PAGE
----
Activision Blizzard workers take first steps toward unionizing

Activision Blizzard employees in Irvine stage a walkout in July.
Workers at Activision have staged three walkouts since July, including this one in Irvine.
(Allen J. Schaben / Los Angeles Times)

Some employees at Activision Blizzard Inc. are taking initial steps toward organizing in an industry that isn’t unionized.

In collaboration with the Communications Workers of America, employees of the nation’s second-largest video game publisher are asking colleagues to sign a union authorization card, which could eventually lead to a vote across the company. Their efforts coincide with the creation of a strike fund to support hundreds of workers who have been participating in a work stoppage since Monday in protest of layoffs at one of Activision Blizzard’s studios.

(CWA is also the parent union of the NewsGuild, which represents workers at the Los Angeles Times and most major newspapers in the country.)

One of the country’s largest unions is targeting video game and tech companies — and hired a Southern California organizer to spearhead the project

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Workers at Santa Monica-based Activision, known for games such as “Call of Duty” and “World of Warcraft,” have staged three protests since July, after a California agency sued the company over allegations of sexual harassment and gender-based discrimination. Issues have snowballed since then, including an investigation by the Securities and Exchange Commission and a class-action shareholder lawsuit. Employees and the Communications Workers of America also filed an unfair labor practice complaint against the company.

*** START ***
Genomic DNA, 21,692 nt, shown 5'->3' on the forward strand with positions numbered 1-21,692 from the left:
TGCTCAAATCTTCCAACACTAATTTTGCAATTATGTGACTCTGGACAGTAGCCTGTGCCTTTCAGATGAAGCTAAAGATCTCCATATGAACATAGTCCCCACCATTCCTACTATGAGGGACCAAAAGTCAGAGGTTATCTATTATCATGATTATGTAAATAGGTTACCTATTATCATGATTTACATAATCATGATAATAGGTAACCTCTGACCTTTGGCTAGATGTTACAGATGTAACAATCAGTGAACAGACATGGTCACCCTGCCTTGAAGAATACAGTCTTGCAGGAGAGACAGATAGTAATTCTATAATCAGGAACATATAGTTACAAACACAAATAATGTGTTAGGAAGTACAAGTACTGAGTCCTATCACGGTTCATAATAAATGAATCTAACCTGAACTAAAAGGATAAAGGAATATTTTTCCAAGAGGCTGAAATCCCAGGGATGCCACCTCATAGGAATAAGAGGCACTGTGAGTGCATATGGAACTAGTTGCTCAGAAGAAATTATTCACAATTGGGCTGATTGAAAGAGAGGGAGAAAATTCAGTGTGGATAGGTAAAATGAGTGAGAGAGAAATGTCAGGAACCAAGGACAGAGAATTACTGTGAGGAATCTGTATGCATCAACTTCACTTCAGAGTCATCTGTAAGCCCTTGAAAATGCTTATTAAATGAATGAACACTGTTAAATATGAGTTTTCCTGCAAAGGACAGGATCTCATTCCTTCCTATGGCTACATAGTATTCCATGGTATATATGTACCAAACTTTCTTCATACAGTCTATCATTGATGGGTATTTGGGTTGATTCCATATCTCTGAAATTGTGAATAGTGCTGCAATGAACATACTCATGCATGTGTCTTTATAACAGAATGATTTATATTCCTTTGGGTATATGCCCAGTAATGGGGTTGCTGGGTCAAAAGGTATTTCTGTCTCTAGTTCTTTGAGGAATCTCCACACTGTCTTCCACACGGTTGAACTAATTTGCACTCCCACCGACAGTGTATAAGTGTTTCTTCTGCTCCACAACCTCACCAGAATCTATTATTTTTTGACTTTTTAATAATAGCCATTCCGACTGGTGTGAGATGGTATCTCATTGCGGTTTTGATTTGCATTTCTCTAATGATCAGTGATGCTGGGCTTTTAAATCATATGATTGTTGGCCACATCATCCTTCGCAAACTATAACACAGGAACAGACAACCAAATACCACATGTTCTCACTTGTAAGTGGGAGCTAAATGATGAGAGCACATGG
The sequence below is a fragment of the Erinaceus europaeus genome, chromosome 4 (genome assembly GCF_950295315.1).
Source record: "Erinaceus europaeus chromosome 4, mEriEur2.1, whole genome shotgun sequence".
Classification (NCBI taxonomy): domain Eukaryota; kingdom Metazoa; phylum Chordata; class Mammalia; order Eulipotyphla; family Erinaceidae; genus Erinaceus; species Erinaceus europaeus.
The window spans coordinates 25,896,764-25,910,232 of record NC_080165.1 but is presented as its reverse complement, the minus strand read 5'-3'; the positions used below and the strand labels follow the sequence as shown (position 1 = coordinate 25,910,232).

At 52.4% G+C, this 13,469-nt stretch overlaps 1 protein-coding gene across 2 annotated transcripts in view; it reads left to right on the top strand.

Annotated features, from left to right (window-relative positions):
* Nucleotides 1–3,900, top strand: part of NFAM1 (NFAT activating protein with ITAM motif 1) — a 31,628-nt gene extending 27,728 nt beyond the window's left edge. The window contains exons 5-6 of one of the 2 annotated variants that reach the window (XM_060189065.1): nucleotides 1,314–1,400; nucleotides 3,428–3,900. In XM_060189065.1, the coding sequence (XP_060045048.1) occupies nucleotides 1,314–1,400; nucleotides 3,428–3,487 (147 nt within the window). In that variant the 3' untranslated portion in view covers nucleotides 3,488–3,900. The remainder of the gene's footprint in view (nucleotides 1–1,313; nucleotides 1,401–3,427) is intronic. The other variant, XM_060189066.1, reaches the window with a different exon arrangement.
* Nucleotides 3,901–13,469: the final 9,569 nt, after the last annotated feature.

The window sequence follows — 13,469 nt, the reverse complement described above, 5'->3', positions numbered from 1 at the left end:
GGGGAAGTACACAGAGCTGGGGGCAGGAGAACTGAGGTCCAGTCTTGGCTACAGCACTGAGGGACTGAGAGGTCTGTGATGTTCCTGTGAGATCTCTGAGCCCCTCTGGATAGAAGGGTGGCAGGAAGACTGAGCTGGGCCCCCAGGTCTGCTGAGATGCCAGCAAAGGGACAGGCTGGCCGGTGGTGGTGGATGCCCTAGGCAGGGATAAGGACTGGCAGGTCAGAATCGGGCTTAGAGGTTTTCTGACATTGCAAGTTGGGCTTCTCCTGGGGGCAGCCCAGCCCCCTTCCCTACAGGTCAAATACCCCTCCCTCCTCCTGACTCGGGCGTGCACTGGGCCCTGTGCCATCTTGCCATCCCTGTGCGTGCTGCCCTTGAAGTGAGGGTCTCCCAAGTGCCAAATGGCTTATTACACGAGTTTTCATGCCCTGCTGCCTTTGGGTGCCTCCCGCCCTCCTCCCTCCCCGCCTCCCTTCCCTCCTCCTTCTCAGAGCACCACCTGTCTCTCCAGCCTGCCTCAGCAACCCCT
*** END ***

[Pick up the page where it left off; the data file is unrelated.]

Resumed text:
Organization around the protests and a call for a strike are being initiated by the ABK Workers Alliance, which represents the employees from the company’s largest studios, Activision, Blizzard and King. The Washington Post earlier reported on the unionization efforts.

A spokesperson for ABK said the group had already gathered several hundred signatures before this move, as it has been working with the CWA and the Campaign to Organize Digital Employees for months. If the group can collect union cards from 30% of workers in any of Activision Blizzard’s business units, it will be able to call for votes within those units, the spokesperson said.

Activision workers’ biggest concern right now is having a voice in what’s happening at the company, the spokesperson said, adding that workers have been “ignored and swept aside” for months.